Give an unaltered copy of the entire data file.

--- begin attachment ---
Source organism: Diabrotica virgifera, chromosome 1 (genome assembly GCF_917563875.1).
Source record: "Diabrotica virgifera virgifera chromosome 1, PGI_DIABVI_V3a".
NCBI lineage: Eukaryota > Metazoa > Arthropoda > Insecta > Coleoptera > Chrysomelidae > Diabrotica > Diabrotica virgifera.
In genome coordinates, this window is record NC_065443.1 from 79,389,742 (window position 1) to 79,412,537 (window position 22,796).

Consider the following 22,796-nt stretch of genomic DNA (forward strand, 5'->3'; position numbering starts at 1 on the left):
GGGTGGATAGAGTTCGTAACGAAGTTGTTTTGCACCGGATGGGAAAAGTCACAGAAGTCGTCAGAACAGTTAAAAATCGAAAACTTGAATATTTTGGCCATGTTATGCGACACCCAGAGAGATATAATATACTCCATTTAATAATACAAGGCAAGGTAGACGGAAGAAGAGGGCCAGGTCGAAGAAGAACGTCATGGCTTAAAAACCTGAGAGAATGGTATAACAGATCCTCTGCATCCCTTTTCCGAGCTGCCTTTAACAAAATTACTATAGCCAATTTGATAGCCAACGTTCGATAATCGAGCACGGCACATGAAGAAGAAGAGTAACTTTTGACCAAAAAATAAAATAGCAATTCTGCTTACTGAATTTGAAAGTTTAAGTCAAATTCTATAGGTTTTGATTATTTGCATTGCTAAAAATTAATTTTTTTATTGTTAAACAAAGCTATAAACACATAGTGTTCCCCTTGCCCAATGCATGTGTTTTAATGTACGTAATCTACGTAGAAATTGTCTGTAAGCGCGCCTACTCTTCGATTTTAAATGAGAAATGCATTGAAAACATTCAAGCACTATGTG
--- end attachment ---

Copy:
Source organism: Diabrotica virgifera, chromosome 1 (genome assembly GCF_917563875.1).
Source record: "Diabrotica virgifera virgifera chromosome 1, PGI_DIABVI_V3a".
NCBI lineage: Eukaryota > Metazoa > Arthropoda > Insecta > Coleoptera > Chrysomelidae > Diabrotica > Diabrotica virgifera.
In genome coordinates, this window is record NC_065443.1 from 79,389,742 (window position 1) to 79,412,537 (window position 22,796).

Consider the following 22,796-nt stretch of genomic DNA (forward strand, 5'->3'; position numbering starts at 1 on the left):
GGGTGGATAGAGTTCGTAACGAAGTTGTTTTGCACCGGATGGGAAAAGTCACAGAAGTCGTCAGAACAGTTAAAAATCGAAAACTTGAATATTTTGGCCATGTTATGCGACACCCAGAGAGATATAATATACTCCATTTAATAATACAAGGCAAGGTAGACGGAAGAAGAGGGCCAGGTCGAAGAAGAACGTCATGGCTTAAAAACCTGAGAGAATGGTATAACAGATCCTCTGCATCCCTTTTCCGAGCTGCCTTTAACAAAATTACTATAGCCAATTTGATAGCCAACGTTCGATAATCGAGCACGGCACATGAAGAAGAAGAGTAACTTTTGACCAAAAAATAAAATAGCAATTCTGCTTACTGAATTTGAAAGTTTAAGTCAAATTCTATAGGTTTTGATTATTTGCATTGCTAAAAATTAATTTTTTTATTGTTAAACAAAGCTATAAACACATAGTGTTCCCCTTGCCCAATGCATGTGTTTTAATGTACGTAATCTACGTAGAAATTGTCTGTAAGCGCGCCTACTCTTCGATTTTAAATGAGAAATGCATTGAAAACATTCAAGCACTATGTG